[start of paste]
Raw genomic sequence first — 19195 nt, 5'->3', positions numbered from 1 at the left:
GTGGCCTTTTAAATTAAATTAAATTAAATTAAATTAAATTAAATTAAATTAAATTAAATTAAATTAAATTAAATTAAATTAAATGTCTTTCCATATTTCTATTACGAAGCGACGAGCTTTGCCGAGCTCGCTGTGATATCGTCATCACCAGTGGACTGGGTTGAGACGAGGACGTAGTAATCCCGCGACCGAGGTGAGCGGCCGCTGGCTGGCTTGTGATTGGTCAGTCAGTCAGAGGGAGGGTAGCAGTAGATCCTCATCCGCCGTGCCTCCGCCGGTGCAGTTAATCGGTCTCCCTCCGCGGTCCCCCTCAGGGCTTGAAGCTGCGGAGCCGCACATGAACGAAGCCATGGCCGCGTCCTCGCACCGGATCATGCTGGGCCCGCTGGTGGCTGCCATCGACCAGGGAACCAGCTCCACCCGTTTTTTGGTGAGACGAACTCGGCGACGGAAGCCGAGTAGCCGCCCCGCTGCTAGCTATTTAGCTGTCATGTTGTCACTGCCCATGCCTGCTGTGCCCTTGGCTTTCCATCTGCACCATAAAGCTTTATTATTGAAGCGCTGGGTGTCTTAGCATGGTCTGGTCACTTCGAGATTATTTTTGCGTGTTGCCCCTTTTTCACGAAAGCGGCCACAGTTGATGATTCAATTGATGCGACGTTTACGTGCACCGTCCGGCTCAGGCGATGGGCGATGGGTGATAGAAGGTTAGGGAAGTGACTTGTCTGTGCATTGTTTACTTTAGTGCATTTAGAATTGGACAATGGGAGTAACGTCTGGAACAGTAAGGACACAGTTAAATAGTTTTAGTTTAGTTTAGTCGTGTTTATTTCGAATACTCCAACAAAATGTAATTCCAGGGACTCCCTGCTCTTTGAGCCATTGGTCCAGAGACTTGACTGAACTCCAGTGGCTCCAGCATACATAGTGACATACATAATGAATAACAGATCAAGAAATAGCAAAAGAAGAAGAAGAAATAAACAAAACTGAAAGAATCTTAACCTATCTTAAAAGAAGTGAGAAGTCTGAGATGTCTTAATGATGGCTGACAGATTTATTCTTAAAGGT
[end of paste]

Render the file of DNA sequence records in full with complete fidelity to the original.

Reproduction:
Raw genomic sequence first — 19195 nt, 5'->3', positions numbered from 1 at the left:
GTGGCCTTTTAAATTAAATTAAATTAAATTAAATTAAATTAAATTAAATTAAATTAAATTAAATTAAATTAAATTAAATTAAATGTCTTTCCATATTTCTATTACGAAGCGACGAGCTTTGCCGAGCTCGCTGTGATATCGTCATCACCAGTGGACTGGGTTGAGACGAGGACGTAGTAATCCCGCGACCGAGGTGAGCGGCCGCTGGCTGGCTTGTGATTGGTCAGTCAGTCAGAGGGAGGGTAGCAGTAGATCCTCATCCGCCGTGCCTCCGCCGGTGCAGTTAATCGGTCTCCCTCCGCGGTCCCCCTCAGGGCTTGAAGCTGCGGAGCCGCACATGAACGAAGCCATGGCCGCGTCCTCGCACCGGATCATGCTGGGCCCGCTGGTGGCTGCCATCGACCAGGGAACCAGCTCCACCCGTTTTTTGGTGAGACGAACTCGGCGACGGAAGCCGAGTAGCCGCCCCGCTGCTAGCTATTTAGCTGTCATGTTGTCACTGCCCATGCCTGCTGTGCCCTTGGCTTTCCATCTGCACCATAAAGCTTTATTATTGAAGCGCTGGGTGTCTTAGCATGGTCTGGTCACTTCGAGATTATTTTTGCGTGTTGCCCCTTTTTCACGAAAGCGGCCACAGTTGATGATTCAATTGATGCGACGTTTACGTGCACCGTCCGGCTCAGGCGATGGGCGATGGGTGATAGAAGGTTAGGGAAGTGACTTGTCTGTGCATTGTTTACTTTAGTGCATTTAGAATTGGACAATGGGAGTAACGTCTGGAACAGTAAGGACACAGTTAAATAGTTTTAGTTTAGTTTAGTCGTGTTTATTTCGAATACTCCAACAAAATGTAATTCCAGGGACTCCCTGCTCTTTGAGCCATTGGTCCAGAGACTTGACTGAACTCCAGTGGCTCCAGCATACATAGTGACATACATAATGAATAACAGATCAAGAAATAGCAAAAGAAGAAGAAGAAATAAACAAAACTGAAAGAATCTTAACCTATCTTAAAAGAAGTGAGAAGTCTGAGATGTCTTAATGATGGCTGACAGATTTATTCTTAAAGGT